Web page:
WOOHOO! After nearly a month of working on and off, it's finally done. Here is the Dashanpu scene (also known as "The Impossible miniature") in all its phenomenal, stunning presence. No detail overlooked.... like a J. R. R. Tolkien novel, or a Gogol short story, or even perhaps a Rameau harpsichord suite!

The impossible Jurassic miniature - Omeisaurus tianfuensis and Shunosaurus lii,
denizens of a lively Dashanpu Quarry.

Okay so perhaps I exaggerate just a tiny slight little bit. But rarely (or perhaps never) have I seen someone cram this much detail and just flat-out stuff going on into a single 8x11 sheet! Challenging? That's an understatement. I didn't want to put this much detail at first, but then I thought, back in March my Styracosaurus herd scene set the bar pretty high, so I had to at least do something comparable for my live blogging... especially now that I have much better paper to work with. So here's the full Dashanpu quarry scene with those real-life dragons, "Omeisaurus" tianfuensis and Shunosaurus lii - and their live surroundings as they would have appeared in the Middle Jurassic, with monkey-puzzle trees, reflections in the water, and shiploads of other details that would take hours to discuss, though they're easy to spot here. Enjoy basking in the glory...

LOL, as if regular-sized detail weren't crazy enough...
and those Shunosaurus are just too cute ;)

And yes - there is indeed a crocodile.

Dashanpu quarry is mostly lake sediment, indicating that there was a large inland lake there in the Middle Jurassic (Bathonian-Callovian epochs) fed by several rivers, which washed the remains of dead dinosaurs into the lake along with tons of sediment over the millennia. The dinosaurs were certainly not water-dwellers - their corpses simply got thrown in there by rivers and perhaps floods, and those that didn't were not preserved. There are also crocodile and turtle remains, and these were obviously native to the lake.

Here, the dinosaurs are feasting near shallow, seasonally dry streams near the start of the wet season, on the edge of the lake. The first rains of the wet season flooded the area days before and choked the streams with silt and sandbars. It's not known exactly why "Omeisaurus" tianfuensis evolved such crazy long necks so rapidly, while Shunosaurus lii kept them short like the old cetiosaurid body plan (apparently as if there was never a brachiosaur-style middle ground for Chinese sauropod neck proportions!) However, the difference in feeding ranges which allowed the two to coexist without competing for the same food, is obvious.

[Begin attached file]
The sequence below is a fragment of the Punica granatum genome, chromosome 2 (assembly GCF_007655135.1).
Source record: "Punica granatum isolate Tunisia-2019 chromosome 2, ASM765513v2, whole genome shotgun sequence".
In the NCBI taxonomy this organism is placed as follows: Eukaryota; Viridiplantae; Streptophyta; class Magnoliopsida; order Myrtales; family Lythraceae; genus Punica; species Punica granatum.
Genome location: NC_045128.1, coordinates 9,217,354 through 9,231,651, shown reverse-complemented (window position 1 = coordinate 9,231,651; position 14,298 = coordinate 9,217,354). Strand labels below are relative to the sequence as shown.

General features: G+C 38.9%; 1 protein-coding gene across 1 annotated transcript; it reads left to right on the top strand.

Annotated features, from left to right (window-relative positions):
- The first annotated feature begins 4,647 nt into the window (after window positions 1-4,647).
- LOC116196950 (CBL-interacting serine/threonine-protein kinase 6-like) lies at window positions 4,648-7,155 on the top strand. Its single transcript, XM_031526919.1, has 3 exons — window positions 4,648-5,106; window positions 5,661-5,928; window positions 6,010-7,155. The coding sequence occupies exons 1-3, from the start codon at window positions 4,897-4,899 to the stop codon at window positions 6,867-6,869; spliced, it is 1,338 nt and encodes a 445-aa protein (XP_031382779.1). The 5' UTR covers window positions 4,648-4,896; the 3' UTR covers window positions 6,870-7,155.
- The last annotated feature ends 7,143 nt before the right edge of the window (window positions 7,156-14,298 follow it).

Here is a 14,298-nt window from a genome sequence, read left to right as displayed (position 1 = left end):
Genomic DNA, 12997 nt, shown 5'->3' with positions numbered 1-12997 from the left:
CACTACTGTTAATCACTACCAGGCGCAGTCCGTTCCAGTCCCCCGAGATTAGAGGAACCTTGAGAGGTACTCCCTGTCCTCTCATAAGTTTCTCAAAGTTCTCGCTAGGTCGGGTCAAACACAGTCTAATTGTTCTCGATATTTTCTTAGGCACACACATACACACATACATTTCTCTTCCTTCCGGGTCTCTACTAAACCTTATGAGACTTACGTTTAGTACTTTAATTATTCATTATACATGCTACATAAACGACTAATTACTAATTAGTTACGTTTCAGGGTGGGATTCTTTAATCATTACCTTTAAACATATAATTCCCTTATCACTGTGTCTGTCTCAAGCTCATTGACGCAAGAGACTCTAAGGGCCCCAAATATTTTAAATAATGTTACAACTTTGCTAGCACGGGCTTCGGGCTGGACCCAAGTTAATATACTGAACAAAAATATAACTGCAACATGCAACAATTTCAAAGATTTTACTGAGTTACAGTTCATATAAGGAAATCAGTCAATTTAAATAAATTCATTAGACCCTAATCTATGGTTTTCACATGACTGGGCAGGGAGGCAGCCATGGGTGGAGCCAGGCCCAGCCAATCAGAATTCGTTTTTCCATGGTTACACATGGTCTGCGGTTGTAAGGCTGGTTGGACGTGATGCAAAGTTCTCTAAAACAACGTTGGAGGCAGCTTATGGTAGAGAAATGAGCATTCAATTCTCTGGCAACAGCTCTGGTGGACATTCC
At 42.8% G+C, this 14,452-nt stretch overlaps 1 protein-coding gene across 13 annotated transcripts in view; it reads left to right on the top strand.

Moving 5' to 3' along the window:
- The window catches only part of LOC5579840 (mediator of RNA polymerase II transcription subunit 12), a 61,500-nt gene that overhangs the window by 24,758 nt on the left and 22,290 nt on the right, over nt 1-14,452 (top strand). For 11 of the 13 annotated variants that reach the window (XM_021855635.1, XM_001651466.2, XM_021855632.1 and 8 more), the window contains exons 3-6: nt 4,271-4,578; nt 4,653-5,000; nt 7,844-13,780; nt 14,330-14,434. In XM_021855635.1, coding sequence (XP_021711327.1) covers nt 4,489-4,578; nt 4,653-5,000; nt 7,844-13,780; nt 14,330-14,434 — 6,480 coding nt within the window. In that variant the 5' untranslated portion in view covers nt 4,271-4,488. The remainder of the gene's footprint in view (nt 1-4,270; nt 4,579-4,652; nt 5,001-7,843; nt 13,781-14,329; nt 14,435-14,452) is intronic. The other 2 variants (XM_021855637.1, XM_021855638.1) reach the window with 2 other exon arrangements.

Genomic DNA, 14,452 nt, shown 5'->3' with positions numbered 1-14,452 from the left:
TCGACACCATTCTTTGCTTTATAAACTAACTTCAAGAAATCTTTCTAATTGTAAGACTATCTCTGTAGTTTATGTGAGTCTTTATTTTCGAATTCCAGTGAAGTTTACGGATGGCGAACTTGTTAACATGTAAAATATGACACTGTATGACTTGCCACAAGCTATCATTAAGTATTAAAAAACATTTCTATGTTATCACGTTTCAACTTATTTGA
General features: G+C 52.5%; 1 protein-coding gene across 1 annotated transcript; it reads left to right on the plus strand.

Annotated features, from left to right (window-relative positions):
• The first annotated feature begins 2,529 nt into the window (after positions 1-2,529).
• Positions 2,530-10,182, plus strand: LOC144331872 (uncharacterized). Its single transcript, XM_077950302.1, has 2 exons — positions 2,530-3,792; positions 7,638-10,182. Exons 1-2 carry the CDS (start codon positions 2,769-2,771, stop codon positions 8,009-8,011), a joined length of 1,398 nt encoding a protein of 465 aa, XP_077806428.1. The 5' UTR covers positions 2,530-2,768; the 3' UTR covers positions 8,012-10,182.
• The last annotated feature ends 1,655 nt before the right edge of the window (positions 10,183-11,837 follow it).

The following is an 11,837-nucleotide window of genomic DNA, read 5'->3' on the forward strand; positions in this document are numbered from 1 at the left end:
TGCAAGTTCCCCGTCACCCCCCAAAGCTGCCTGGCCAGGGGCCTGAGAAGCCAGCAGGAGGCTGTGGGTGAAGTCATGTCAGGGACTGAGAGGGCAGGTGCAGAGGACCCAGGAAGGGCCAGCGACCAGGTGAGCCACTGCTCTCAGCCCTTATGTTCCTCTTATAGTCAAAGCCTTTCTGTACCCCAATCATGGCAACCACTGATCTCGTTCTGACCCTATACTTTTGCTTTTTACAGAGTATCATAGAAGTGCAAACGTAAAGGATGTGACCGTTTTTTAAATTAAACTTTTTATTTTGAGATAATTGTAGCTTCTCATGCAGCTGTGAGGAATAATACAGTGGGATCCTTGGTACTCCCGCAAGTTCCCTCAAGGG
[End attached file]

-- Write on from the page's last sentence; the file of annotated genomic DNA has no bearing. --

* P.S. - I'm thinking of doing a big group reconstruction of all the known "Omeisaurus" species to show that they are probably separate genera that may have next to nothing in common with the type specimen. It's just an idea for now, though I do have other sauropod projects actually in the works.


Traumador said...

nice work man!

very impressive, and indeed detailed.

looks like you can rest easy for the palaeo-environment gallery ;)

you catch your piece headlining the latest SV-POW post?!? nicely done

Leo said...

Amazing work, Nima.
I've seen your "Art-evolved" galleries via "Sauropod Vertebra Picture of the Week" [http://svpow.wordpress.com/2009/11/12/sauropod-art-o-rama/: compliments!] and they're fascinating - especially (IMHO) the Brachiosaurs on parade. Are they destined to be included as blog-pages here or not? Well, I hope yes (of course), especially to see every detail of the astounding restorations.
Keep up the good work.


steveoc said...

Great Work Nima,

Congratulations on getting your Puertasaurus on Sv Pow!. I love the shading.

I'm one of those poeple who are fasinated by massive dinosaurs (Sorry) so I took your image in to photoshop to see how big you have restored it. I think you might have accidently scaled the scale bar and human too small. Using the Scale bar provided the dorsal comes out at about 2.1(ish) meters wide, when it's suposed to be about 1.68m wide. I suspect the image needs to be made about 20ish percent smaller in relation to the scale bar.

(*man I'm sad*)

Nima said...

Thanks, Traumador, Leo and Steve! I'm ecstatic I got on SV-POW! I get to represent ArtEvolved to a wider audience...and this certainly opens doors...

Puertasaurus is now one of my favorites, and to my knowledge, my reconstruction is the only really good one so far (Gabriel Lio did the only two others I know of, and both look more like comic art than an accurate restoration... just my two cents.) So in some small way I hope I've made history...